Overall, 7 out of the top 10 scoring midfielders are the most owned in the game which would seem to imply we know our midfielders somewhat better than our defenders. For whatever reason, we’ve been able to identify where the goals, assists and bonus points will be coming from a lot easier in midfield than in defence even though the legend himself Wolff Eikrem is just the fifth-highest scorer.
Top 10 Scoring Midfielders Breakdown: 2 Premium, 5 Mid, 2 Budget, 1 Ultra-Budget
Just like it was with defenders, it seems that the more reasonably priced options are not only offering the best value for money (something we’ll talk about in another article) but they’re actually scoring more points than their more expensive cousins. Patrick Berg has been criminally under-priced this season and represents ridiculous – utterly ridiculous – value for money at 4.5m, the cheapest starting price for midfielders.
1) Junker (8.4m) 31pts [31.9%]
2) Borven (11.0m) 25pts [34.1%]
3) Bamba (9.1m) 24pts [19.1%]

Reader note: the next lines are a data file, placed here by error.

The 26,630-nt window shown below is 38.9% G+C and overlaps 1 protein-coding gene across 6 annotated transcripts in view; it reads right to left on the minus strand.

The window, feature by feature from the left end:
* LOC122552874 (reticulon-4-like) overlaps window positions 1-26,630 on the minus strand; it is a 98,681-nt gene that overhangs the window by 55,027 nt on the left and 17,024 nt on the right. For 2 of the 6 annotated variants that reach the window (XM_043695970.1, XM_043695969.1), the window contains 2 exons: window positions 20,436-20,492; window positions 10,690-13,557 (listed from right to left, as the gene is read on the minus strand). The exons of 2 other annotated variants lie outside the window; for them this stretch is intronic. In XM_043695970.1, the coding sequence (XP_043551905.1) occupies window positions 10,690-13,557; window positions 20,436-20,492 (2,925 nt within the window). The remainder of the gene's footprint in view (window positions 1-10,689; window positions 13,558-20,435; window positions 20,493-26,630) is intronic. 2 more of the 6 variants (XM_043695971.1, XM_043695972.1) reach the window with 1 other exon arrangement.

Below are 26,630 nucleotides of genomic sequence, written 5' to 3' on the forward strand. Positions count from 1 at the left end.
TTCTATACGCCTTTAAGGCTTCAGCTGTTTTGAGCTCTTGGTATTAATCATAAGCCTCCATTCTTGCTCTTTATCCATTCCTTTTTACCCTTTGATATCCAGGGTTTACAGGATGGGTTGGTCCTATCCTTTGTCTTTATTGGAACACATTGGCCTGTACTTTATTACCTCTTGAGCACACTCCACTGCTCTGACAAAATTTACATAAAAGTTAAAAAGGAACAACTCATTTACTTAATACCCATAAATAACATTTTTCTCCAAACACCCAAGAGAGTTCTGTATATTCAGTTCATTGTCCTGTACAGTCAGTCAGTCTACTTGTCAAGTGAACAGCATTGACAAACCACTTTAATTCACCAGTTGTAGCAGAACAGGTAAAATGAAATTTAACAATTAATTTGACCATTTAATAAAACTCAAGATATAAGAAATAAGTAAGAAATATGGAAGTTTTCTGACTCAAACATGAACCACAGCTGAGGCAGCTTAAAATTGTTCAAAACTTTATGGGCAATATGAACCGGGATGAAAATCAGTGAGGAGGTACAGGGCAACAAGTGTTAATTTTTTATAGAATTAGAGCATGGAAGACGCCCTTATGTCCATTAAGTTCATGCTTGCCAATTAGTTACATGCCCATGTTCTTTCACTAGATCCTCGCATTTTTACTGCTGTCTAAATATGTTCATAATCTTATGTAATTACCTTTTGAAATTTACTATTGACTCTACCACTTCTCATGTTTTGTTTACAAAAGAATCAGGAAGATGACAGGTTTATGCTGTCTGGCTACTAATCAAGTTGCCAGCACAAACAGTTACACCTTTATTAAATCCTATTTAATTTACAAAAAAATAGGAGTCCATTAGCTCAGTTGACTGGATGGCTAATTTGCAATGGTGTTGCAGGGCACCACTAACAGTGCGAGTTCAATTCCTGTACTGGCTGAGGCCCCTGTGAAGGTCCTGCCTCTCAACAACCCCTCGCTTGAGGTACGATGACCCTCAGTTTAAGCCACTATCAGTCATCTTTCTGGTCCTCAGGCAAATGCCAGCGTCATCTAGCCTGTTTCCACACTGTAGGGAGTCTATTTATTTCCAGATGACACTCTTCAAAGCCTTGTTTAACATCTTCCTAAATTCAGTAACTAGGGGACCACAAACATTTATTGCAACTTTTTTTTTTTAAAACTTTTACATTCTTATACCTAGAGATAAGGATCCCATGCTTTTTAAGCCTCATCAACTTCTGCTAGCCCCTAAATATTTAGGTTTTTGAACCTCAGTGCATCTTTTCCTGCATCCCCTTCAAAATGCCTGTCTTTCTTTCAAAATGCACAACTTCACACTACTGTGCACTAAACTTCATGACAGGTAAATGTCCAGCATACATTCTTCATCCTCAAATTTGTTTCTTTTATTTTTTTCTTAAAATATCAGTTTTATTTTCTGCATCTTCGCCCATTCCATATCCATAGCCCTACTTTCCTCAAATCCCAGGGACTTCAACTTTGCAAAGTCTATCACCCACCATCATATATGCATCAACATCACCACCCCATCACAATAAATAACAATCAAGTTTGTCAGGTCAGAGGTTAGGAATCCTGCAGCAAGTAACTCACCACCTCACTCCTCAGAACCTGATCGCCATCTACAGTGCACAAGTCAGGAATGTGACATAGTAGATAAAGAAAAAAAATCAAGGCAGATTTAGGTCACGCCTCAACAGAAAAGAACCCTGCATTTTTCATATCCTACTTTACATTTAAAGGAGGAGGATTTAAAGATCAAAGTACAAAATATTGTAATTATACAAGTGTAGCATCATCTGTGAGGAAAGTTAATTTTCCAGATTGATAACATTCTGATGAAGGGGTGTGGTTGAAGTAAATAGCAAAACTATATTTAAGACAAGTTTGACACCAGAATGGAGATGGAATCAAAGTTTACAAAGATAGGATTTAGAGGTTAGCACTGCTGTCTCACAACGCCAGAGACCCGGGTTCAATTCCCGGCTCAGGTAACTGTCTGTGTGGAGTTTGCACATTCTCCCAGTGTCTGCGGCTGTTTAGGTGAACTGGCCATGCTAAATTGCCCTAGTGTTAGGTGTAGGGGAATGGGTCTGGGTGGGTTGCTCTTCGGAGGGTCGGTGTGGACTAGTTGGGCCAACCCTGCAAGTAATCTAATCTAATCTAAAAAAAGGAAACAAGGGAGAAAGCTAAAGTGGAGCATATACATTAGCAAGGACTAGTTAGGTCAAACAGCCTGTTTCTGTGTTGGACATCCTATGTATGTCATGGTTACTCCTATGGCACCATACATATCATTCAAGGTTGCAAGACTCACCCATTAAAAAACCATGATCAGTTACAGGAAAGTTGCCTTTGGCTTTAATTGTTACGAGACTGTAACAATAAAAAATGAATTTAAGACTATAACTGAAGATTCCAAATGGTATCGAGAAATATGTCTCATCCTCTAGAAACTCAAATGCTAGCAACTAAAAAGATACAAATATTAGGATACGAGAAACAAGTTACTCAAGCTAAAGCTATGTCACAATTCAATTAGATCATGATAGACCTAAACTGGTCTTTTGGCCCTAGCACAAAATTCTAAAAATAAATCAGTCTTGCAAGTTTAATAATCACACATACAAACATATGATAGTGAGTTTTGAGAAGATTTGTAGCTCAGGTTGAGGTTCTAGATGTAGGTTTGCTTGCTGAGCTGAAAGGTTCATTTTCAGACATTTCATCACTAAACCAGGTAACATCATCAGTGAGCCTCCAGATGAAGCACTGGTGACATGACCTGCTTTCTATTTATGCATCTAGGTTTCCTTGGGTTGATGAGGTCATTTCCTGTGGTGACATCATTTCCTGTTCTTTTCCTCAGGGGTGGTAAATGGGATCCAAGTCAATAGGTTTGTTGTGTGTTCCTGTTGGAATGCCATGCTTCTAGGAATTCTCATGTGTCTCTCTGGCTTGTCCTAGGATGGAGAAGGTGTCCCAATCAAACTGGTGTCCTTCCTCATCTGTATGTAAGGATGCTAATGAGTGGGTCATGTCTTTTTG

4) Salvesen (8.6m) 19pts [22.4%]
5) Bringaker (5.6m) 18pts [8.4%]
6) Vilhjalmsson (8.0m) 17pts [18.7%]
7) Abdellaoue (7.4m) 15pts [4.1%]
8) Shuaibu (6.0m) 14pts [2.8%]
9) Fridjonsson (7.5m) 12pts [2.1%]
10= Ammitzboll (6.4m) 9pts [0.9%]
10= Omoijuanfo (11.1m) 9pts [9.1%]
10= Berisha (9.0m) 9pts [10.9%]
Somewhat unsurprisingly Kasper Junker is the highest-scoring player in the game. And owned by 31.9% of managers, his affordable services have not gone unnoticed. After his brilliant hat-trick against Haugesund at the weekend, he scored and set one up against Rosenborg in their famous 3-2 win in Trondheim on Thursday evening. He is a player that looks relentless in his charge for goals, points and acclaim – I am absolutely certain he will be up there with the likes of Borven and Eikrem come the end of the season, that is if he doesn’t leave the club. If he keeps up this level of brilliance he’ll undoubtedly start attracting clubs from around Europe in need of a leading man. Hopefully, for our sakes, he stays in Norway for at least until the end of the season.